State police have previously said no troopers at the scene have been suspended. On Monday, Republican Texas Gov. Greg Abbott said the findings in the report “are beyond disturbing” but did not single out any one agency.
Texas DPS did not put a timeline on when the review would be complete. It said the actions of every trooper, state police agent, and Texas Ranger on the scene would be examined “to determine if any violations of policy, law, or doctrine occurred.”
Col. Steve McCraw, the director of Texas DPS, has previously laid much of the blame for the response on Arredondo, identifying him as the incident commander and criticizing him for treating the gunman in the classroom as a barricaded subject and not an active shooter.
The new report —the fullest accounting yet of the tragedy— also says Arredondo wasted critical time during the shooting by searching for a key to the classroom and not treating the gunman with more urgency. But it also emphasized that all law enforcement at the scene fumbled the response.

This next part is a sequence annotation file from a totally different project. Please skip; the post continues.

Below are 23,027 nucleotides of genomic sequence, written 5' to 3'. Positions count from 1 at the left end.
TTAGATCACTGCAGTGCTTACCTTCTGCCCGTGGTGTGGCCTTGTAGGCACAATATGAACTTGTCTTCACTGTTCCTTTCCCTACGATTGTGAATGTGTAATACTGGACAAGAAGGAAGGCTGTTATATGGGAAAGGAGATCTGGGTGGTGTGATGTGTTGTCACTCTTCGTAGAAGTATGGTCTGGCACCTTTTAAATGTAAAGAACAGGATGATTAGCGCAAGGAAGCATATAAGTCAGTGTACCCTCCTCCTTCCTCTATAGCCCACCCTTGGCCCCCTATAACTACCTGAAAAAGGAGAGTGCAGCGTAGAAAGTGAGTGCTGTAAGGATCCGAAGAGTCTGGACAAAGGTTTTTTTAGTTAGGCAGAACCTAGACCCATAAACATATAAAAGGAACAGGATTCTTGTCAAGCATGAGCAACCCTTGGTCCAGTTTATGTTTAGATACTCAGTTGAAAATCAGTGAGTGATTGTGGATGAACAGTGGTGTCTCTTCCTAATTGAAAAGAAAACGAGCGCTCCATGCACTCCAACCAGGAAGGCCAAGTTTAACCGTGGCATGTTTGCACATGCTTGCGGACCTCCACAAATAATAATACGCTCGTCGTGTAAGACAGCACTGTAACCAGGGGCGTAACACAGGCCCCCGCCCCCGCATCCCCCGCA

“There is no one to whom we can attribute malice or ill motives. Instead, we found systemic failures and egregiously poor decision making,” the report said.
Abbott said there are “critical changes needed” but in a statement did not address whether any officers or agencies should be held accountable.
In Uvalde, meetings of the city council and school board in the eight weeks since the shooting have become recurring scenes of residents shouting at elected leaders for police accountability, which continued after the report was made public.
“It’s disgusting. Disgusting,” said Michael Brown, whose nine-year-old son was in the school’s cafeteria on the day of the shooting and survived. “They’re cowards.”
“Shame on you! Shame on you!” the families of the slain children and teachers and their supporters chanted at school board members at a special meeting Monday night.
Brett Cross, an uncle of 10-year-old Uziyah Garcia, who was among those slain, berated board members at length as not holding themselves accountable for the massacre. He particularly challenged members for not knowing school exit doors were locked to the outside and for not firing Arredondo.
“If he’s not fired by noon tomorrow, I want your resignation and every single one of these board members because you don’t give a damn about us or our children,” Cross said, addressing Superintendent Hal Harrell.
Harrell said the report released over the weekend will help the board decide Arredondo’s future. However, he also noted that Arredondo is employed under a contract and cannot be fired at will.